The New York Times had an article on the need for health care professionals for an aging population. Specialized programs for geriatric medicine, dentistry and mental health is one way that health care professionals can gain more specific knowledge and training to recognize and provide comprehensive care for the growing number of people 65 years old and up. Doctors do not flock to practice geriatrics because Medicare reimbursement is comparatively low. The average geriatric specialist made $183,523 in 2010 — less than half that year’s $392,885 median for dermatologists, according to the Physician Compensation and Production Survey.
The federal government underwrites some fellowships and is asking for $54 million, up $11 million from last year, in the next budget for such training, especially for Geriatric Education Centers at dozens of medical schools and major medical centers. Prestigious organizations like the Institute of Medicine have warned of a looming scarcity of medical professionals ill-equipped to deliver quality treatment.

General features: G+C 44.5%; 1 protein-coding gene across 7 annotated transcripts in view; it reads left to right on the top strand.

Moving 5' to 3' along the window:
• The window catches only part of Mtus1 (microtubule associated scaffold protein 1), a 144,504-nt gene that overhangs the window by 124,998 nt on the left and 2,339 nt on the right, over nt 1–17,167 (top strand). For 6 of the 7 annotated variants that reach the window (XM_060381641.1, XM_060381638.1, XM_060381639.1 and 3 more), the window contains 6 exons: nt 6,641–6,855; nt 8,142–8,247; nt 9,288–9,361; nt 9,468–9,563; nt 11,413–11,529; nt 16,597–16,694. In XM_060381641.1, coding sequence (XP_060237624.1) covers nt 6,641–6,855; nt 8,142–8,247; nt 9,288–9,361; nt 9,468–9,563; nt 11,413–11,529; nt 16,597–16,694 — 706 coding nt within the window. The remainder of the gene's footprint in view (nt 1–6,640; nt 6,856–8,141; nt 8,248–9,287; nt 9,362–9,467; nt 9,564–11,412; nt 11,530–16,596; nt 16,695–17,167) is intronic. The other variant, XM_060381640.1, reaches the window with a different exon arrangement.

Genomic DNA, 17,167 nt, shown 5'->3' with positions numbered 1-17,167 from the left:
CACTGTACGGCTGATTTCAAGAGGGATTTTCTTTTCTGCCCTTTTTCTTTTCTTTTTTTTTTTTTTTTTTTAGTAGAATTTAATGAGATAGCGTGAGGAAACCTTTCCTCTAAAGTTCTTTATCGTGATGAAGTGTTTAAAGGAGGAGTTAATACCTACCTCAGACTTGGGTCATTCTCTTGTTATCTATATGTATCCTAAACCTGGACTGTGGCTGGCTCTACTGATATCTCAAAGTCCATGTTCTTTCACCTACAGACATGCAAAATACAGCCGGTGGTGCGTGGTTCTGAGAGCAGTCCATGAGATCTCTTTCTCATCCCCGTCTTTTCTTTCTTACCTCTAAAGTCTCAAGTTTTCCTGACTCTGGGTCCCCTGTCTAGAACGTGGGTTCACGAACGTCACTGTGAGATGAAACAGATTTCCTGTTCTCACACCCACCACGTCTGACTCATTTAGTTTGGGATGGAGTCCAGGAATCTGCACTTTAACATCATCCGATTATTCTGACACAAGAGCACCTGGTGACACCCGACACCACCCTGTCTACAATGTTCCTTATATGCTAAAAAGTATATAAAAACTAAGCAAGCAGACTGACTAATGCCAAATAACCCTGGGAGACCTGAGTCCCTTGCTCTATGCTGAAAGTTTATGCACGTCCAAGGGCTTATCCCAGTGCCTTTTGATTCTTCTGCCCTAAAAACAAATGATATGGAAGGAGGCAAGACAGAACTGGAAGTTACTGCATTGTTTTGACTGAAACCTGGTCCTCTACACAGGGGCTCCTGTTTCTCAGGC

The Hartford Foundation and the Atlantic Philanthropies have supported a wide-ranging effort, at more than 300 hospitals, to provide nurses with geriatric training, in a program called Niche (Nurses Improving Care for Healthsystem Elders).